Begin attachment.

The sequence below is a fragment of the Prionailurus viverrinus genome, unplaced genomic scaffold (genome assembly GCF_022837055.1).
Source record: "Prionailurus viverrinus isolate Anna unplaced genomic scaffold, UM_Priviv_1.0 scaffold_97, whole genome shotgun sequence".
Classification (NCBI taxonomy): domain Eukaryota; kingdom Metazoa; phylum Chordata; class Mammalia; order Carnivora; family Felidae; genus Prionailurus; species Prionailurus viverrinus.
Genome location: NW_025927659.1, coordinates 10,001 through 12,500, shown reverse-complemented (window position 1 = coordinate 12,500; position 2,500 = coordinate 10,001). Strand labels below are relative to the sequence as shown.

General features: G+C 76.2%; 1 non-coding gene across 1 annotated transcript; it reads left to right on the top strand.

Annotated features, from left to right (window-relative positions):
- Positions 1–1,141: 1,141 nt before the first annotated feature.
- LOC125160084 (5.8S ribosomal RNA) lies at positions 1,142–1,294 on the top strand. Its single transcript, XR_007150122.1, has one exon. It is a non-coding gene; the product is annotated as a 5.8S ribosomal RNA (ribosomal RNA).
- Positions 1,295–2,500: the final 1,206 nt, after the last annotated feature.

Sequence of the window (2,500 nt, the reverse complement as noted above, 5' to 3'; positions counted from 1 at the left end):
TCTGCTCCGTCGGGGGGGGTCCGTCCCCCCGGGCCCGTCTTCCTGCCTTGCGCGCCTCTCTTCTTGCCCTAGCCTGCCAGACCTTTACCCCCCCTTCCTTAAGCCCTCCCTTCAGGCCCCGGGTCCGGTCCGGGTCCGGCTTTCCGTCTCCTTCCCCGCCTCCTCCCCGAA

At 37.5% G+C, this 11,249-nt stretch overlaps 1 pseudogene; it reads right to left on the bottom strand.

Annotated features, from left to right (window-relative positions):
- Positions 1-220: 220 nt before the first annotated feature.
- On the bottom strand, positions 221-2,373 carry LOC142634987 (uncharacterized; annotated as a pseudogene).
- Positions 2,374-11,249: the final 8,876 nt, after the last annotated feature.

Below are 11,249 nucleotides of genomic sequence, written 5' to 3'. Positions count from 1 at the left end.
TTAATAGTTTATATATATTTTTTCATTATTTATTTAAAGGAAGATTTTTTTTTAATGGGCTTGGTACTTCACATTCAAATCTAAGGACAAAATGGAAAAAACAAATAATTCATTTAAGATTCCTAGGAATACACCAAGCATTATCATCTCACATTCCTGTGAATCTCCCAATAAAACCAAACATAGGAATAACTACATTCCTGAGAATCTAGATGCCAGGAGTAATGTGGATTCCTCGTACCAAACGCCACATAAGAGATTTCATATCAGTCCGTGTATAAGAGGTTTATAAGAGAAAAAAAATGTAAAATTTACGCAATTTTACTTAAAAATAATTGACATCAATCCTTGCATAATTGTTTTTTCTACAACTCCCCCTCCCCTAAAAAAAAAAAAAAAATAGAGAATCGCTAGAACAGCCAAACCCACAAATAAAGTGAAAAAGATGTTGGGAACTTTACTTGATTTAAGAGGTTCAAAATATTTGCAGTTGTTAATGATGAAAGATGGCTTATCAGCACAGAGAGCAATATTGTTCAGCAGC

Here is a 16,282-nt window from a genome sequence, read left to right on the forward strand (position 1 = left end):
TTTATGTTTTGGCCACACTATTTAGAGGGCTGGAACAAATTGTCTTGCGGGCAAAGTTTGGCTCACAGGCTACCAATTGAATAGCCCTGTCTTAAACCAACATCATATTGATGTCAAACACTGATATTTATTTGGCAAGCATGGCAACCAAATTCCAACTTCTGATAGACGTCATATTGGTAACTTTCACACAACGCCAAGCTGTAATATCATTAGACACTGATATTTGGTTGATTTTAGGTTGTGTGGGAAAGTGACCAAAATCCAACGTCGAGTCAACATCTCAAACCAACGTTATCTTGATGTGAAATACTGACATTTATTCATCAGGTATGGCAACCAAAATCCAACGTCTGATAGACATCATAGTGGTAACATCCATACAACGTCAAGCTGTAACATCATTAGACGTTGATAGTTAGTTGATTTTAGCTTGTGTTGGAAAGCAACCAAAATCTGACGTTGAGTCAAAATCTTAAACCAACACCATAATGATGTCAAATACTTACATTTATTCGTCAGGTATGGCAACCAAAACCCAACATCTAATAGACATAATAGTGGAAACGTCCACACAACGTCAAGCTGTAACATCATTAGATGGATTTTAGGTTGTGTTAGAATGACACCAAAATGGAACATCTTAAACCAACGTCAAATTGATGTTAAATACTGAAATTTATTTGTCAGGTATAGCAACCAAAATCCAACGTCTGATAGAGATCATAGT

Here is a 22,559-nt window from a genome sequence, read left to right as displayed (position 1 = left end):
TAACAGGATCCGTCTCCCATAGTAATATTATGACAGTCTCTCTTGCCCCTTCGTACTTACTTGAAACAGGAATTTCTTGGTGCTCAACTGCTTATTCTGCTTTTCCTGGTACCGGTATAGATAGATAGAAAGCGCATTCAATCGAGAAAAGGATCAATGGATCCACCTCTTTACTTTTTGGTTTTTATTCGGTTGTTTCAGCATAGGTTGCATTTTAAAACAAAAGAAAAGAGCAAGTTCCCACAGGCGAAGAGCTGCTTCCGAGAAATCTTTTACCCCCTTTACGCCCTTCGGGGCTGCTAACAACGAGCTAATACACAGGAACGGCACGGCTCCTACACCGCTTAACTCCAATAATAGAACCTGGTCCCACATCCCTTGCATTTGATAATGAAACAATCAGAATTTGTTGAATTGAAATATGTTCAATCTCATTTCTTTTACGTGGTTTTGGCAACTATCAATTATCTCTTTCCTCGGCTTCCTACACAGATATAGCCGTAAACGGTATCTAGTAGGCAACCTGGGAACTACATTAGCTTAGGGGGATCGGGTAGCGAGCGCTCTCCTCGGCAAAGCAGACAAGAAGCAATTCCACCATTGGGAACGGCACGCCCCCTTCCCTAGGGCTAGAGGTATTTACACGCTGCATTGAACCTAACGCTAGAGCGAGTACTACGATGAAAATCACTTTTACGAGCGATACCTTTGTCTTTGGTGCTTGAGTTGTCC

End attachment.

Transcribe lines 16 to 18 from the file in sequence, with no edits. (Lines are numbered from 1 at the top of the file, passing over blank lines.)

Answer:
- Positions 2,374-11,249: the final 8,876 nt, after the last annotated feature.

Below are 11,249 nucleotides of genomic sequence, written 5' to 3'. Positions count from 1 at the left end.
TTAATAGTTTATATATATTTTTTCATTATTTATTTAAAGGAAGATTTTTTTTTAATGGGCTTGGTACTTCACATTCAAATCTAAGGACAAAATGGAAAAAACAAATAATTCATTTAAGATTCCTAGGAATACACCAAGCATTATCATCTCACATTCCTGTGAATCTCCCAATAAAACCAAACATAGGAATAACTACATTCCTGAGAATCTAGATGCCAGGAGTAATGTGGATTCCTCGTACCAAACGCCACATAAGAGATTTCATATCAGTCCGTGTATAAGAGGTTTATAAGAGAAAAAAAATGTAAAATTTACGCAATTTTACTTAAAAATAATTGACATCAATCCTTGCATAATTGTTTTTTCTACAACTCCCCCTCCCCTAAAAAAAAAAAAAAAATAGAGAATCGCTAGAACAGCCAAACCCACAAATAAAGTGAAAAAGATGTTGGGAACTTTACTTGATTTAAGAGGTTCAAAATATTTGCAGTTGTTAATGATGAAAGATGGCTTATCAGCACAGAGAGCAATATTGTTCAGCAGC